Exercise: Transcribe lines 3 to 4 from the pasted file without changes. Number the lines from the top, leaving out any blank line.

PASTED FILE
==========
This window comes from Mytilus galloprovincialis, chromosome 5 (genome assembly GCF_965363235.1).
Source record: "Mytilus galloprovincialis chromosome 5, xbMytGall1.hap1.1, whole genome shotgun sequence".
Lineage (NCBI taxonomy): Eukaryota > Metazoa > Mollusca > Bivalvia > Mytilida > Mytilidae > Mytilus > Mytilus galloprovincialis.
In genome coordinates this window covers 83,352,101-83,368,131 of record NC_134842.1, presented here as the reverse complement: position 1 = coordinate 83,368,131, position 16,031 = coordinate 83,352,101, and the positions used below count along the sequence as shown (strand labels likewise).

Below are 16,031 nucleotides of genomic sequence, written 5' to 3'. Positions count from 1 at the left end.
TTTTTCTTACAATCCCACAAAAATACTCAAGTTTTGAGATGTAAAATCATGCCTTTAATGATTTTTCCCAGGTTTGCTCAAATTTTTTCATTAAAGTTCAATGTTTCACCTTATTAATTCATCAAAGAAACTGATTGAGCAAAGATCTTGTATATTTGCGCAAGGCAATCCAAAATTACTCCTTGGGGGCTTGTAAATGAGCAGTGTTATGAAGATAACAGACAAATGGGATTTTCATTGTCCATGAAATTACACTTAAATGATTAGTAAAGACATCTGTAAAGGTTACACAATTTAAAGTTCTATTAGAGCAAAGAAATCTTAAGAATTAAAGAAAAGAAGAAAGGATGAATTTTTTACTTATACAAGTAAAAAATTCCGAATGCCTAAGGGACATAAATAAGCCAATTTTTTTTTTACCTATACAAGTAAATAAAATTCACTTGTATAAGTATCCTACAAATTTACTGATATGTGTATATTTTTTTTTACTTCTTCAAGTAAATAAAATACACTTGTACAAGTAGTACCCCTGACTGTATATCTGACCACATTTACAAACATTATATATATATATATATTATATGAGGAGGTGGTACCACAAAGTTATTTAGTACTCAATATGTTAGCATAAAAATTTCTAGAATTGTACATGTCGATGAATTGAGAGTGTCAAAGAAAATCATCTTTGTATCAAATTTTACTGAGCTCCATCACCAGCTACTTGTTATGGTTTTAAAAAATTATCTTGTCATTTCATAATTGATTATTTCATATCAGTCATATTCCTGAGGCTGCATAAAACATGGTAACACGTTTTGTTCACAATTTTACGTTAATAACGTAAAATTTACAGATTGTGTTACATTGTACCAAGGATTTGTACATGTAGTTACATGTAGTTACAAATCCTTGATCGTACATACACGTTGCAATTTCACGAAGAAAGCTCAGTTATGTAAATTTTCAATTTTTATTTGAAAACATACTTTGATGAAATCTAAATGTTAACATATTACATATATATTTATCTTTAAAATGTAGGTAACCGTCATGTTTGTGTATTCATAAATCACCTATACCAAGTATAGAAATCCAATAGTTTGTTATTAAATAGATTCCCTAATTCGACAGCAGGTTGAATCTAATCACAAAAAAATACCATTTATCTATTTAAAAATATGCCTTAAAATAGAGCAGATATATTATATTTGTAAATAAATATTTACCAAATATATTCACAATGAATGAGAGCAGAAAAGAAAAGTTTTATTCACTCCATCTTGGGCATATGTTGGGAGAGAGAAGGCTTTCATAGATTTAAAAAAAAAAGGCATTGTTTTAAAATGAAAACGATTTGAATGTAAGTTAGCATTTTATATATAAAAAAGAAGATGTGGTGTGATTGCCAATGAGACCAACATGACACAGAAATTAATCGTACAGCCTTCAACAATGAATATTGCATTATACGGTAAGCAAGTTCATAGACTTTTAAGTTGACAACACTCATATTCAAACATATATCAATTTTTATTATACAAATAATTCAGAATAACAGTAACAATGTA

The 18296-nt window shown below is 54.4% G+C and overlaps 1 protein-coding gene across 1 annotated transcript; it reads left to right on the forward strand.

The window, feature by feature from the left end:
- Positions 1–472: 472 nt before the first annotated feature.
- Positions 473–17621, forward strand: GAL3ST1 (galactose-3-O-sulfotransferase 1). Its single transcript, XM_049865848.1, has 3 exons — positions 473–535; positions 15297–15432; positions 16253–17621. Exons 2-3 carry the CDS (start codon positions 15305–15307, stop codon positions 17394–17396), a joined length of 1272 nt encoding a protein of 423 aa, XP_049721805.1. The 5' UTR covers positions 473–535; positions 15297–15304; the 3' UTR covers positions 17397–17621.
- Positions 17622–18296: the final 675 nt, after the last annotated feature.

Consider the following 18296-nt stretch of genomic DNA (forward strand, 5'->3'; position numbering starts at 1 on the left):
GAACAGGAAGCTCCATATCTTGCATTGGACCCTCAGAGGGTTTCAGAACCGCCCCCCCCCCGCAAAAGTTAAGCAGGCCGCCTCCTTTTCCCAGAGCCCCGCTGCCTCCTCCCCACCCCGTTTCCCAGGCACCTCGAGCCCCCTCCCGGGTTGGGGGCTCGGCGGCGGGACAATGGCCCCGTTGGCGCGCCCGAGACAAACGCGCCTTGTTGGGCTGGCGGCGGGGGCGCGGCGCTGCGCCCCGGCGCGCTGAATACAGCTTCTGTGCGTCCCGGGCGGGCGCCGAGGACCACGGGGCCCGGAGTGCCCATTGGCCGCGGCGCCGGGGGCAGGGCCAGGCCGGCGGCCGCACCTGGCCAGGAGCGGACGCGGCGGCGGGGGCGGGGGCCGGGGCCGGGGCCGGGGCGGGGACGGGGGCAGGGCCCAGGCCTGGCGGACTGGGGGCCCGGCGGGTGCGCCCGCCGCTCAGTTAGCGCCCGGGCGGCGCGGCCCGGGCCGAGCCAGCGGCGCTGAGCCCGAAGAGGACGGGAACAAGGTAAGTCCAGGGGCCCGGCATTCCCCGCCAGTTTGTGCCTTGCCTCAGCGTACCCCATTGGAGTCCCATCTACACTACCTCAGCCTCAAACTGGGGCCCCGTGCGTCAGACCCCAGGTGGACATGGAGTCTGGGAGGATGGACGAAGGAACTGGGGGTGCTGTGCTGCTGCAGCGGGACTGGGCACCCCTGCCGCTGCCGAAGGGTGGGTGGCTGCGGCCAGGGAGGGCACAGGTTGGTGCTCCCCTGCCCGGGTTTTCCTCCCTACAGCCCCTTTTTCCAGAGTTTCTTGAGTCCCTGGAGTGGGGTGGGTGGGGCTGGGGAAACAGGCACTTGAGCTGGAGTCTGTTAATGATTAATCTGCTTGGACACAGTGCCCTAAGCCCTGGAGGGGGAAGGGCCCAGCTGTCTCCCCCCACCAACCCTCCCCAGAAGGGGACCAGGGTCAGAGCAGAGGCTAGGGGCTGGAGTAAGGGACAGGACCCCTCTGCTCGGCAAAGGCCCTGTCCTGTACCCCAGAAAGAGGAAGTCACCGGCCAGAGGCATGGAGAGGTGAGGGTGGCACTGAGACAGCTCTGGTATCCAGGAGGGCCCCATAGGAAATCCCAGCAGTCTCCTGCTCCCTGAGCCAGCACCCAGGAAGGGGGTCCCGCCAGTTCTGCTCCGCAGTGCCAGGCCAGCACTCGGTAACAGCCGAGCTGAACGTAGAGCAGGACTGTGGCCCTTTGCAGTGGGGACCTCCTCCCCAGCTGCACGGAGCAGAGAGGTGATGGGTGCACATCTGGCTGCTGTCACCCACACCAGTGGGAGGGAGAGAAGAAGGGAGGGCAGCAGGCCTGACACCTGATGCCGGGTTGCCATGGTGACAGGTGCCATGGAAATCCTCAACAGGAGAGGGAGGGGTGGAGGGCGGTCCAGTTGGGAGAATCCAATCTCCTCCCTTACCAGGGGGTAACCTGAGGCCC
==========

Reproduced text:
Lineage (NCBI taxonomy): Eukaryota > Metazoa > Mollusca > Bivalvia > Mytilida > Mytilidae > Mytilus > Mytilus galloprovincialis.
In genome coordinates this window covers 83,352,101-83,368,131 of record NC_134842.1, presented here as the reverse complement: position 1 = coordinate 83,368,131, position 16,031 = coordinate 83,352,101, and the positions used below count along the sequence as shown (strand labels likewise).